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J Urban Health. 2005 Mar;82(1):76-89. Epub 2005 Feb 28.

Asthma in Medicaid managed care enrollees residing in New York City: results from a post-World Trade Center disaster survey.

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  • 1Office of Managed Care, New York State Department of Health, Albany, NY 12237, USA.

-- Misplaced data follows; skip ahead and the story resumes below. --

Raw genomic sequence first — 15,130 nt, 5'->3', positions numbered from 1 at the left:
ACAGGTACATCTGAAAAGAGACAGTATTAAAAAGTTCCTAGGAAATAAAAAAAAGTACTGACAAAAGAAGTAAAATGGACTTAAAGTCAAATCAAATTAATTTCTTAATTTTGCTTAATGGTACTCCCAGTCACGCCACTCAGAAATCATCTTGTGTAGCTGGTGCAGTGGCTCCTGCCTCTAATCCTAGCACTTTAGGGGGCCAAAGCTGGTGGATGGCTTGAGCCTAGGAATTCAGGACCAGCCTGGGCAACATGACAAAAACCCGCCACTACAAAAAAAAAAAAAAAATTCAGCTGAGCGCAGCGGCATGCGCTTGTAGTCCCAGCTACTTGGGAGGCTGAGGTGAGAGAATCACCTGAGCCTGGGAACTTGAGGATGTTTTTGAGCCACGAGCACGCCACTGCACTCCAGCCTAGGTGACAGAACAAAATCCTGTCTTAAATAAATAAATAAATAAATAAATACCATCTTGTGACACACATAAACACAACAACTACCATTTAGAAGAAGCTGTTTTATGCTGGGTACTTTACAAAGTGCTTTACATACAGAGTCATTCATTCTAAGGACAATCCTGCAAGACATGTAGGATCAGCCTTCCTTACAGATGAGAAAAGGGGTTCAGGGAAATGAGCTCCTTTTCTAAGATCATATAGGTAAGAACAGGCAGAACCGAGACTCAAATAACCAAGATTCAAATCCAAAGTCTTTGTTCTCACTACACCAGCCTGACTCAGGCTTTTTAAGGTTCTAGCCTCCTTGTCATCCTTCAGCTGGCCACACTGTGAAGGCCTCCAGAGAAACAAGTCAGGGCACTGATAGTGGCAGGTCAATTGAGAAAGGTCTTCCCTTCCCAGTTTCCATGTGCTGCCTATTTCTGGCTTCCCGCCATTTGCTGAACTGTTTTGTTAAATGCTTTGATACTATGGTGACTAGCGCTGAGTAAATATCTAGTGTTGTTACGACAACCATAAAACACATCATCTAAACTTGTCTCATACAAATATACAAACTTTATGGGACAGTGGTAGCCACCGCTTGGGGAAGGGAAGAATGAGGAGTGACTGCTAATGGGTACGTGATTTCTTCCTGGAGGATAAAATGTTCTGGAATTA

The collapse of the World Trade Center on September 11, 2001, released a substantial amount of respiratory irritants into the air. To assess the asthma status of Medicaid managed care enrollees who may have been exposed, the New York State Department of Health, Office of Managed Care, conducted a mail survey among enrollees residing in New York City. All enrollees, aged 5-56 with persistent asthma before September 11, 2001, were surveyed during summer 2002. Administrative health service utilization data from the Medicaid Encounter Data System were used to validate and supplement survey responses. A total of 3,664 enrollees responded. Multivariate logistic regression models were developed to examine factors associated with self-reported worsened asthma post September 11, 2001, and with emergency department/inpatient hospitalizations related to asthma from September 11, 2001, through December 31, 2001. Forty-five percent of survey respondents reported worsened asthma post 9/11. Respondents who reported worsened asthma were significantly more likely to have utilized health services for asthma than those who reported stable or improved asthma. Residence in both lower Manhattan (adjusted OR = 2.28) and Western Brooklyn (adjusted OR = 2.40) were associated with self-reported worsened asthma. However, only residents of Western Brooklyn had an elevated odds ratio for emergency department/inpatient hospitalizations with diagnoses of asthma post 9/11 (adjusted OR = 1.52). Worsened asthma was reported by a significant proportion of this low-income, largely minority population and was associated with the location of residence. Results from this study provide guidance to health care organizations in the development of plans to ensure the health of people with asthma during disaster situations.

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